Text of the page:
The evidence for a genetic factor is compelling. If one child in a family has autism, the odds of a sibling also having autism increases by two to eight percent, much higher than expected in the general population but not as great as if only one gene were involved. Identical twins are superb test platforms for studying genetics, and that is true of ASD as well. If one identical twin has classical autism, the odds are 60 percent that the other twin will as well. And if the other twin does not have autism he or she is likely to have learning or social disorders. Not so in fraternal twins. Boys are three to four times more likely to have ASD as girls.

One Yale study – of a small sample – found that the placentas of children later diagnosed with ASD were abnormal. The growth pattern of the cells was different from the placentas of children who never developed ASD. If so, that would further the belief that ASD was planted on conception, not after birth. That also could lead to prenatal testing for autism, raising exactly the moral issue that Ari Ne’eman finds so frightening.


There is no “cure” for autism, and because, as most experts believe, every case is unique, there is not likely to be one cure. There are treatments and about the only thing everyone agrees on is that the earlier such treatment begins, the better. The Internet and mass media are full of stories about miraculous treatments, often involving animals, usually horses or dolphins. The non-verbal relationship between the child and the animal is believed to ameliorate the symptoms. There is anecdotal evidence behind some of them, but the plural of anecdote is not data.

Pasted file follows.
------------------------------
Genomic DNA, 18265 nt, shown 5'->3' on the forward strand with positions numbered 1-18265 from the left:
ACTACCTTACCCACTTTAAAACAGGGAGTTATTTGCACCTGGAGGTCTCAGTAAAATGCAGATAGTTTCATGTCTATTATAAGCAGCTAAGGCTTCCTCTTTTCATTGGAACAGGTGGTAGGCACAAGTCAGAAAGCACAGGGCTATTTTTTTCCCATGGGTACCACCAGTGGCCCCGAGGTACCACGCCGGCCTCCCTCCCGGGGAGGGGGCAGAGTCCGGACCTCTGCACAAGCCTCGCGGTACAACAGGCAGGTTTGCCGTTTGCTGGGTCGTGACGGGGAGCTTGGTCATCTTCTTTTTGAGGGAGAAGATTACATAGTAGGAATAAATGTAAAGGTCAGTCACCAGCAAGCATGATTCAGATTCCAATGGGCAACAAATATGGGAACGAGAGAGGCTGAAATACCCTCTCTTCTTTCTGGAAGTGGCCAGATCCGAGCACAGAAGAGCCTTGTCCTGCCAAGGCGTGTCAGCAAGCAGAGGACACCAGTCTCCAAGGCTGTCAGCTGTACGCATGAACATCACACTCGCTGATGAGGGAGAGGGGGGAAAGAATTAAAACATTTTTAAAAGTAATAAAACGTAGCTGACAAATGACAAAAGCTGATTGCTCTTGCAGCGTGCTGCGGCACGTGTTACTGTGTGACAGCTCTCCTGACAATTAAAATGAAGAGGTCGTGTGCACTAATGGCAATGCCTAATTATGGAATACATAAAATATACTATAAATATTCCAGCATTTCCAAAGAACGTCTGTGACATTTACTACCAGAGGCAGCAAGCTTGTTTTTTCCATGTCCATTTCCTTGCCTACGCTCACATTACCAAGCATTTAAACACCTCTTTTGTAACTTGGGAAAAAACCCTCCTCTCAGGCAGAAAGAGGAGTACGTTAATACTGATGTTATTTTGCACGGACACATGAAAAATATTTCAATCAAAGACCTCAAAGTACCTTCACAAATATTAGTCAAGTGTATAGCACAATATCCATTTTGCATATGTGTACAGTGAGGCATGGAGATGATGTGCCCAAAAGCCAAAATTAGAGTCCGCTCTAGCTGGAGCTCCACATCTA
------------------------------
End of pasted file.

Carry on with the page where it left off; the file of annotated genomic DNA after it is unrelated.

Generally accepted treatments fall into two categories: education and behavioral interventions, and medications. The behavioral approach involves highly structured and very intensive training sessions to help the child develop communication and social skills. Medications include antidepressants to counter anxiety, depression or obsessive-compulsive behavior. In extreme cases, anti-psychotics and anti-seizure drugs also are prescribed. Occasionally, stimulants like Ritalin help when attention deficit disorder is involved. There is no scientific evidence to support anything else.

Joel Shurkin is a Baltimore-based freelance writer and the author of nine books, mostly on the history of science and medicine and on human intelligence. He was science editor of the Philadelphia Inquirer and part of the team that won a Pulitzer Prize for covering Three Mile Island. He has taught journalism at Stanford University, the University of California, Santa Cruz, the University of Alaska Fairbanks, and is currently an adjunct at Towson University.